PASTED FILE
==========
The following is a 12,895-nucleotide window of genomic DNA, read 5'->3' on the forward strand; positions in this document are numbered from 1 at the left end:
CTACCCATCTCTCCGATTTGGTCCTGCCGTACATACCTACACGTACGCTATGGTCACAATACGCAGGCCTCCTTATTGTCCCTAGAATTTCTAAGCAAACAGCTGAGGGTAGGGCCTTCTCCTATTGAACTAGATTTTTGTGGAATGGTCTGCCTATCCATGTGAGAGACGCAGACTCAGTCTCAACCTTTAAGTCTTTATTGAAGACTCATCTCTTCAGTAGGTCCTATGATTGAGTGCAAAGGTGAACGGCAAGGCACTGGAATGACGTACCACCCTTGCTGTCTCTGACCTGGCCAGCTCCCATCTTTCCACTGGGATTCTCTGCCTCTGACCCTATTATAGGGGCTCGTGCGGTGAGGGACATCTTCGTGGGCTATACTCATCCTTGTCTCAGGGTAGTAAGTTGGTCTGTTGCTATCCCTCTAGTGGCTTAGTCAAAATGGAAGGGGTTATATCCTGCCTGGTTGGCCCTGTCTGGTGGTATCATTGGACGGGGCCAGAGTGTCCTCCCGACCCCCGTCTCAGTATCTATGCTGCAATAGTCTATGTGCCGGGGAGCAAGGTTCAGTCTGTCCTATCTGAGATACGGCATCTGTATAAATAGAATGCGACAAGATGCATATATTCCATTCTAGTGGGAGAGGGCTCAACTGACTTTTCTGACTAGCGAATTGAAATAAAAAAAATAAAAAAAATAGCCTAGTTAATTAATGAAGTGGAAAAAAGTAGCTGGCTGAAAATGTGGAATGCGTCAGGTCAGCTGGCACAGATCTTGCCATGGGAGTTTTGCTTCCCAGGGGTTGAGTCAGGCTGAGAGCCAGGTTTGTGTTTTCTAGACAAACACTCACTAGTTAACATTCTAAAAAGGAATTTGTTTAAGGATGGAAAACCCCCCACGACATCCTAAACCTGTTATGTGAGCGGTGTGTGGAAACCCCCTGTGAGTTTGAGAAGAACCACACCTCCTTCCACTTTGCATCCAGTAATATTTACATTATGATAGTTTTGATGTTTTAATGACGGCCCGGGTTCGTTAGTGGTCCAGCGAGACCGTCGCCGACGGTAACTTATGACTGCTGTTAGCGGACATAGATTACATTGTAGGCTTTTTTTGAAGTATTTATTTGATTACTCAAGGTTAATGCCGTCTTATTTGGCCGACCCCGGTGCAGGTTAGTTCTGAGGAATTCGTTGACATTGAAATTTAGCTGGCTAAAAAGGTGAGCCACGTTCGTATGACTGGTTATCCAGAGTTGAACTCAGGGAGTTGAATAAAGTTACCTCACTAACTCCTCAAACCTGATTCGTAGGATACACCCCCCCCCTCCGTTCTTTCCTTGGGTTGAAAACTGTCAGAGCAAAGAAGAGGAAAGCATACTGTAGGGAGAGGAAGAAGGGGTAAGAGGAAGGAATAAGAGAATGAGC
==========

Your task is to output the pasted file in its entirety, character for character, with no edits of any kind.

The following is a 12,895-nucleotide window of genomic DNA, read 5'->3' on the forward strand; positions in this document are numbered from 1 at the left end:
CTACCCATCTCTCCGATTTGGTCCTGCCGTACATACCTACACGTACGCTATGGTCACAATACGCAGGCCTCCTTATTGTCCCTAGAATTTCTAAGCAAACAGCTGAGGGTAGGGCCTTCTCCTATTGAACTAGATTTTTGTGGAATGGTCTGCCTATCCATGTGAGAGACGCAGACTCAGTCTCAACCTTTAAGTCTTTATTGAAGACTCATCTCTTCAGTAGGTCCTATGATTGAGTGCAAAGGTGAACGGCAAGGCACTGGAATGACGTACCACCCTTGCTGTCTCTGACCTGGCCAGCTCCCATCTTTCCACTGGGATTCTCTGCCTCTGACCCTATTATAGGGGCTCGTGCGGTGAGGGACATCTTCGTGGGCTATACTCATCCTTGTCTCAGGGTAGTAAGTTGGTCTGTTGCTATCCCTCTAGTGGCTTAGTCAAAATGGAAGGGGTTATATCCTGCCTGGTTGGCCCTGTCTGGTGGTATCATTGGACGGGGCCAGAGTGTCCTCCCGACCCCCGTCTCAGTATCTATGCTGCAATAGTCTATGTGCCGGGGAGCAAGGTTCAGTCTGTCCTATCTGAGATACGGCATCTGTATAAATAGAATGCGACAAGATGCATATATTCCATTCTAGTGGGAGAGGGCTCAACTGACTTTTCTGACTAGCGAATTGAAATAAAAAAAATAAAAAAAATAGCCTAGTTAATTAATGAAGTGGAAAAAAGTAGCTGGCTGAAAATGTGGAATGCGTCAGGTCAGCTGGCACAGATCTTGCCATGGGAGTTTTGCTTCCCAGGGGTTGAGTCAGGCTGAGAGCCAGGTTTGTGTTTTCTAGACAAACACTCACTAGTTAACATTCTAAAAAGGAATTTGTTTAAGGATGGAAAACCCCCCACGACATCCTAAACCTGTTATGTGAGCGGTGTGTGGAAACCCCCTGTGAGTTTGAGAAGAACCACACCTCCTTCCACTTTGCATCCAGTAATATTTACATTATGATAGTTTTGATGTTTTAATGACGGCCCGGGTTCGTTAGTGGTCCAGCGAGACCGTCGCCGACGGTAACTTATGACTGCTGTTAGCGGACATAGATTACATTGTAGGCTTTTTTTGAAGTATTTATTTGATTACTCAAGGTTAATGCCGTCTTATTTGGCCGACCCCGGTGCAGGTTAGTTCTGAGGAATTCGTTGACATTGAAATTTAGCTGGCTAAAAAGGTGAGCCACGTTCGTATGACTGGTTATCCAGAGTTGAACTCAGGGAGTTGAATAAAGTTACCTCACTAACTCCTCAAACCTGATTCGTAGGATACACCCCCCCCCTCCGTTCTTTCCTTGGGTTGAAAACTGTCAGAGCAAAGAAGAGGAAAGCATACTGTAGGGAGAGGAAGAAGGGGTAAGAGGAAGGAATAAGAGAATGAGC